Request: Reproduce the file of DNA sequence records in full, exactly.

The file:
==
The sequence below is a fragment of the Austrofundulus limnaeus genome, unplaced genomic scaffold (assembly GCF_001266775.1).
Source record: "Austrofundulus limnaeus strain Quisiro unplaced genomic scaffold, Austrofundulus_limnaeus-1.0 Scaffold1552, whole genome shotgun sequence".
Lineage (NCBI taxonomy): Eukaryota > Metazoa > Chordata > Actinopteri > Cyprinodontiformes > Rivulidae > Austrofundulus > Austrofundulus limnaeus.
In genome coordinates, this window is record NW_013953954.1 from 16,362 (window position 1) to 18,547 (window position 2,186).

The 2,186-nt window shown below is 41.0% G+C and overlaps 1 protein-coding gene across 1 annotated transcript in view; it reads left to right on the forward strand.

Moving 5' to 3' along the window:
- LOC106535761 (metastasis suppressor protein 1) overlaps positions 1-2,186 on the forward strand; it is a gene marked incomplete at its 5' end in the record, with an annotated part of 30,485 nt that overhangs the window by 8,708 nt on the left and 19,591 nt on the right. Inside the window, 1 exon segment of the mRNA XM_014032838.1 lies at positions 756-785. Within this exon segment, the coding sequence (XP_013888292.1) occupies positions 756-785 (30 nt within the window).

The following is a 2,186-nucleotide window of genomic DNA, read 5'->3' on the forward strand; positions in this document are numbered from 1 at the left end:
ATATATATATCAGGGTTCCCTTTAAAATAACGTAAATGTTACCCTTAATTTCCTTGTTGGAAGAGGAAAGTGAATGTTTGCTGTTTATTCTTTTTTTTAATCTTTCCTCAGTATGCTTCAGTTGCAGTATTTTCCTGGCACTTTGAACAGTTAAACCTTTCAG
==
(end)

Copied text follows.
The sequence below is a fragment of the Austrofundulus limnaeus genome, unplaced genomic scaffold (assembly GCF_001266775.1).
Source record: "Austrofundulus limnaeus strain Quisiro unplaced genomic scaffold, Austrofundulus_limnaeus-1.0 Scaffold1552, whole genome shotgun sequence".
Lineage (NCBI taxonomy): Eukaryota > Metazoa > Chordata > Actinopteri > Cyprinodontiformes > Rivulidae > Austrofundulus > Austrofundulus limnaeus.
In genome coordinates, this window is record NW_013953954.1 from 16,362 (window position 1) to 18,547 (window position 2,186).

The 2,186-nt window shown below is 41.0% G+C and overlaps 1 protein-coding gene across 1 annotated transcript in view; it reads left to right on the forward strand.

Moving 5' to 3' along the window:
- LOC106535761 (metastasis suppressor protein 1) overlaps positions 1-2,186 on the forward strand; it is a gene marked incomplete at its 5' end in the record, with an annotated part of 30,485 nt that overhangs the window by 8,708 nt on the left and 19,591 nt on the right. Inside the window, 1 exon segment of the mRNA XM_014032838.1 lies at positions 756-785. Within this exon segment, the coding sequence (XP_013888292.1) occupies positions 756-785 (30 nt within the window).

The following is a 2,186-nucleotide window of genomic DNA, read 5'->3' on the forward strand; positions in this document are numbered from 1 at the left end:
ATATATATATCAGGGTTCCCTTTAAAATAACGTAAATGTTACCCTTAATTTCCTTGTTGGAAGAGGAAAGTGAATGTTTGCTGTTTATTCTTTTTTTTAATCTTTCCTCAGTATGCTTCAGTTGCAGTATTTTCCTGGCACTTTGAACAGTTAAACCTTTCAG